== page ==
and be one of the early sectors to see recovery. To go back to cities, the real concern is that the cities have been absolutely slaughtered, in the sense that there has been no movement at all in our city centres. The big hotels there and the restaurants and other businesses that feed off the people who go into those city centre hotels are struggling to survive. The level of support in the city centres has

probably been disproportionate—certainly, it is disproportionate to what is required to keep businesses afloat. Beatrice Wishart: Mr Roughead, do you have any comments on that? Malcolm Roughead: Marc Crothall has alluded to the sectors that have probably not received the support that they were looking for. In the events sector, in particular, nothing has actually happened. The events industry advisory group was set up to give the industry a voice so that those in the sector could have access to and inform ministers and civil servants. As with the hospitality sector, the events sector has put a lot of effort into making sure that people could feel safe but, clearly, social distancing is one of the big issues. There is no likelihood of mass participation events taking place with audiences at the moment.

A number of funds have been announced to help the supply chain as well as the major venues. With business events, for example, none of the major conferences that are usually held in the country has happened, which plays into the point that Marc Crothall made about the cities. Scotland usually punches well above its weight in that area. Through the latest funds that are coming, we will address a number of those areas. For example, there will be a funding package for hostels. Marc Crothall mentioned the marine and land outdoor operators, which are important. Obviously, the cruise market, which is important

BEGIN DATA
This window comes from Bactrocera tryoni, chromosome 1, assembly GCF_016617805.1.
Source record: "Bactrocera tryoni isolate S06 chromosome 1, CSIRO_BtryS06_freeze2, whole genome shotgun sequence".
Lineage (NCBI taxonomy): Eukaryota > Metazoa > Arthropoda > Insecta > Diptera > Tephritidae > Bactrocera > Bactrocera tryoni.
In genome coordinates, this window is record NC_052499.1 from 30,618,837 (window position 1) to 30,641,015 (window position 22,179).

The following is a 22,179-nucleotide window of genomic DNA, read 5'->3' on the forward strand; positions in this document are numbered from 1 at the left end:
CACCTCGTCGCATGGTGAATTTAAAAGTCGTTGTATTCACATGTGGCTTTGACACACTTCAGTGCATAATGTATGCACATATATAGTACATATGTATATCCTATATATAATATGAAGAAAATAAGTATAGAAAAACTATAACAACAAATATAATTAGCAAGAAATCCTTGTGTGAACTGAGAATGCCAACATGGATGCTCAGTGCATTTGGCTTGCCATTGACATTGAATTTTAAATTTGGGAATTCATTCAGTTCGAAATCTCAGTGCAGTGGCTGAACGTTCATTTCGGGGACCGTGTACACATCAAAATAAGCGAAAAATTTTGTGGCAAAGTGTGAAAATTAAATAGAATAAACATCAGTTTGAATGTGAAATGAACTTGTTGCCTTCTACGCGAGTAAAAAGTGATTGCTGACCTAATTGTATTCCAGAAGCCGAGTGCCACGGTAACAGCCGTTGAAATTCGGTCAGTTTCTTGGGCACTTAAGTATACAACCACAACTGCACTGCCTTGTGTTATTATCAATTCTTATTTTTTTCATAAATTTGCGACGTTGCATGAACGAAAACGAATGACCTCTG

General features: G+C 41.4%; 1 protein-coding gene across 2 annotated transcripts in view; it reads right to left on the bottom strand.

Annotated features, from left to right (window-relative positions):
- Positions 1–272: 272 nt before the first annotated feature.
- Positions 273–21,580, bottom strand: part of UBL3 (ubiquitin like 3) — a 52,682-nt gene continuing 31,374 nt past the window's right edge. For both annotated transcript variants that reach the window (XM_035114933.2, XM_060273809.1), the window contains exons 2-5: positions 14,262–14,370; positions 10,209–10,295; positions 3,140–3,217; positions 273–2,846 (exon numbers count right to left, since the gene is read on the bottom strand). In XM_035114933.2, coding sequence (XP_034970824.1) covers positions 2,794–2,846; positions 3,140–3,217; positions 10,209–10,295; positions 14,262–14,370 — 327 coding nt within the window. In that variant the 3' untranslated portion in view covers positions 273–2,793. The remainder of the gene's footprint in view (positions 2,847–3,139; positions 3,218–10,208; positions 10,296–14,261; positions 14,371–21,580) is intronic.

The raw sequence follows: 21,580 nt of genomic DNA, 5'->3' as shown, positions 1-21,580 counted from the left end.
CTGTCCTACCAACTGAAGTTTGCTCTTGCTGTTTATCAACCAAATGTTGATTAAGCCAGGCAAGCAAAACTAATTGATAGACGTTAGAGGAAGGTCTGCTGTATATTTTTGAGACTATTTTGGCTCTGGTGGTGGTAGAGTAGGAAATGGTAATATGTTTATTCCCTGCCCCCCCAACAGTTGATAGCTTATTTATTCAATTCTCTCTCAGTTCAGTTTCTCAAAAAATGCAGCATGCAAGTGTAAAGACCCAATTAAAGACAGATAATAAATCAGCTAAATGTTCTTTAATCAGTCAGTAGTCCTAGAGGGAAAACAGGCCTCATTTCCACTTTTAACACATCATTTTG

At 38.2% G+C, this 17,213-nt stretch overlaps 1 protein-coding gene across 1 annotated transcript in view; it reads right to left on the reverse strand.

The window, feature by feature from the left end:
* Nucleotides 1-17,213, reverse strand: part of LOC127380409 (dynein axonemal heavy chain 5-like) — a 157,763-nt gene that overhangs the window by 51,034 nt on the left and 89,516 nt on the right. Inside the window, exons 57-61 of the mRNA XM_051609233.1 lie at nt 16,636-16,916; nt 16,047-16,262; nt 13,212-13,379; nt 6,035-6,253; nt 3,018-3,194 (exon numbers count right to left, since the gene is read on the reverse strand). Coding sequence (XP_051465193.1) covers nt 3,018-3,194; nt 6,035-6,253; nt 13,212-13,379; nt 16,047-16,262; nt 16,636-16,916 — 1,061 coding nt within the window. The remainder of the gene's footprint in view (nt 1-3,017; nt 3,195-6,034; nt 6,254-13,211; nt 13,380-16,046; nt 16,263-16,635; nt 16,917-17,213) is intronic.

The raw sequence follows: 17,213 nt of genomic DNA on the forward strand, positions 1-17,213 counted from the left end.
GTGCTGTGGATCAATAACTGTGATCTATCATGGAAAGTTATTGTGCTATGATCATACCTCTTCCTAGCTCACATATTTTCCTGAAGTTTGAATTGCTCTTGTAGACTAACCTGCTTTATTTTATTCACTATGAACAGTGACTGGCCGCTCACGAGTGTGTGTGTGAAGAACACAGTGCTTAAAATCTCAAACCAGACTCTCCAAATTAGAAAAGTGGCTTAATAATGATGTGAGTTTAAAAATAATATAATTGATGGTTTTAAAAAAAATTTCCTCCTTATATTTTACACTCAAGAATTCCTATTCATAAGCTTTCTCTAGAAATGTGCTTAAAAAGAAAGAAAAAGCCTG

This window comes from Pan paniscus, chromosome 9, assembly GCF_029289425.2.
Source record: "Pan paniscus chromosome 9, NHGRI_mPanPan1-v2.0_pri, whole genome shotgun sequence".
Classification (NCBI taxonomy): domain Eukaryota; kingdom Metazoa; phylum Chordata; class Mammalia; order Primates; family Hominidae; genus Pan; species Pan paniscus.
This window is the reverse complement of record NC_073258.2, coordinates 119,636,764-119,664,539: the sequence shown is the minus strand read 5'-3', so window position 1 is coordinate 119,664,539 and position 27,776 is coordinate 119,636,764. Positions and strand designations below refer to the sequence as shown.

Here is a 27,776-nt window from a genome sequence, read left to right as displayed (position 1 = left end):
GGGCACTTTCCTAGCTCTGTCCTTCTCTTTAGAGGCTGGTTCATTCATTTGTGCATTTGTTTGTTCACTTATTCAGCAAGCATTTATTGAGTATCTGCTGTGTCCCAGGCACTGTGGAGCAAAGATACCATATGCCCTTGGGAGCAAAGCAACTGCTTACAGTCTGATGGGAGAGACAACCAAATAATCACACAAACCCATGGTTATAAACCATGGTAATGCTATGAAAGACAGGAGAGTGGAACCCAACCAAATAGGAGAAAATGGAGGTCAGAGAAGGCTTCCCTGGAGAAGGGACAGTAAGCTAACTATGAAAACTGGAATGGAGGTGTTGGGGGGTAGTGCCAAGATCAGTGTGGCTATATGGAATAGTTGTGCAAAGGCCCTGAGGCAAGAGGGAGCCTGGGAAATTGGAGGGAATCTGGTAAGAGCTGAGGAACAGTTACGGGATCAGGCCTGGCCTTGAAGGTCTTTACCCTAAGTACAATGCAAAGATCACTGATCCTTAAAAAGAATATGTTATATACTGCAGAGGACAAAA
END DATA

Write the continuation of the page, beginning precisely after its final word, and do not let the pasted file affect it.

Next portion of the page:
in Beatrice Wishart’s area, has disappeared, although we are working closely with cruise operators on a recovery package for further down the line, when people can get on ships and visit our harbours and the country again. Beatrice Wishart: Going back to support for island communities, there was an announcement earlier this week of £3.3 million for those communities. That is welcome, although we have not seen the finer detail of it. I want to move on to the information that is being collected on tourism businesses. How much information are you gathering about businesses that are now permanently closed and the level of redundancies in the sector? Can you give an update on that? Malcolm Roughead: Yes, I can. Marc Crothall will probably want

to come in on that, too. Through STERG, VisitScotland’s insight team carried out an industry survey, details of which have just been released. It is no surprise that cash flow is one of the biggest issues that the industry faces. There were more than 3,000 respondents. By carrying out their own

surveys, the various sector bodies, such as the Association of Scottish Visitor Attractions, have been able to identify how many businesses have been able to open, how many have closed or laid people off, and so on. We need to collate all that information so that it can be fed into the recovery plan. That might be a role for STERG. We need to know how many people have lost their jobs and where the gaps are going to be, so that we can replenish them. Marc Crothall: We continue to convene our forums. It is quite timely that, this week, we have three forums. The first is for the hospitality and licensed trade sector. It involves all the trade bodies and the whole breadth of hospitality and accommodation

providers, from the agritourism sector to camping and caravans, as well as hotels, pubs and restaurants. A second forum is for the tourism community: tour guides and outdoor adventure and marine businesses. We also have a destination management organisations forum, in which roughly 30 DMOs come together. They share with us daily the intelligence that they gather from their own member base. We have also resurrected an issues log, because that worked very well for us at the beginning of Covid and informed some of the decisions about the urgent needs of the industry. On the movement of people, the timelines for businesses’ decisions on whether they can retain people or let them go relate very much to the furlough gates, as I suppose they might be called. However, as Malcolm Roughead said, it is important that we do a mapping exercise